Mechanical failures and understaffing have contributed to plummeting ridership for the Cincinnati Bell Connector.

1 minute read

March 11, 2018, 7:00 AM PDT

By Casey Brazeal @northandclark

Cincinnati Bell Connector

RickDikeman / Wikimedia Commons

Ridership for the Cincinnati Bell Connector streetcar is half of what it was in 2017 according to reporting from writes Sharon Coolidge in the Cincinnati Enquirer. The system has problems with maintenance and staffing: "Streetcar vehicles built by manufacturer CAF-USA have so many problems – air compressors, heating, braking, propulsion and power failures – they likely need to be completely rebuilt," Coolidge writes. An already tight budget means the operator which is understaffed is unlikely to offer more attractive pay packages to relieve staffing issues. "Private operator Transdev can't keep staff on hand. The company's situation is complicated by the fact that its portion of the streetcar contract was bid at $3.3 million, less than what it's costing Transdev to operate the system," Coolidge writes.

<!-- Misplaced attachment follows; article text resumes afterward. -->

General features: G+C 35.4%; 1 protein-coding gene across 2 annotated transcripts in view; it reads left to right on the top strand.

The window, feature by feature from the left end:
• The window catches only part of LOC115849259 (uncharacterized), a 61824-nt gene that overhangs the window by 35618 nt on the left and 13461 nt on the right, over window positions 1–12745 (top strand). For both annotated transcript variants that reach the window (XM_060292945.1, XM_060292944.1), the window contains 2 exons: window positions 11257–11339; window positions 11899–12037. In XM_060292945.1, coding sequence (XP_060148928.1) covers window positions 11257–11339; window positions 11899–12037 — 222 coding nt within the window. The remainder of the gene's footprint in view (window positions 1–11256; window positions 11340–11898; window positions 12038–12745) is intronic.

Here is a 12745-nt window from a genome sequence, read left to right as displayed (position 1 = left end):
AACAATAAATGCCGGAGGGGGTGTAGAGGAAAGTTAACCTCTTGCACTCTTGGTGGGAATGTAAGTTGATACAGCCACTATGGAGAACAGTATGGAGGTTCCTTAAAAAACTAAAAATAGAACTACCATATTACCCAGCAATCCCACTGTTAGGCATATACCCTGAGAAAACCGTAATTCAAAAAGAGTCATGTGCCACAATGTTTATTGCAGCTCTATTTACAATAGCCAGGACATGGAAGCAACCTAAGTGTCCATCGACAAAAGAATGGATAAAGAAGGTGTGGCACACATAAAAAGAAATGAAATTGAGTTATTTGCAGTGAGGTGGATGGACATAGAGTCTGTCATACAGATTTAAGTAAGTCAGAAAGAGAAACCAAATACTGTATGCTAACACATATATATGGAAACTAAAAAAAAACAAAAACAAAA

No one seems to want to take on the issue. The mayor, John Cranley, has been against the project for some time, but was unable to block the project from completion. Agencies associated with the street car have been quick to point fingers at each other, "For instance when the streetcar wasn't operating SORTA directed the media to call the city's spokesman because the issue was related to the cars not working. The city spokesman then said the media should call SORTA because it manages the project," Coolidge reports.

Monday, March 5, 2018 in The Cincinnati Enquirer

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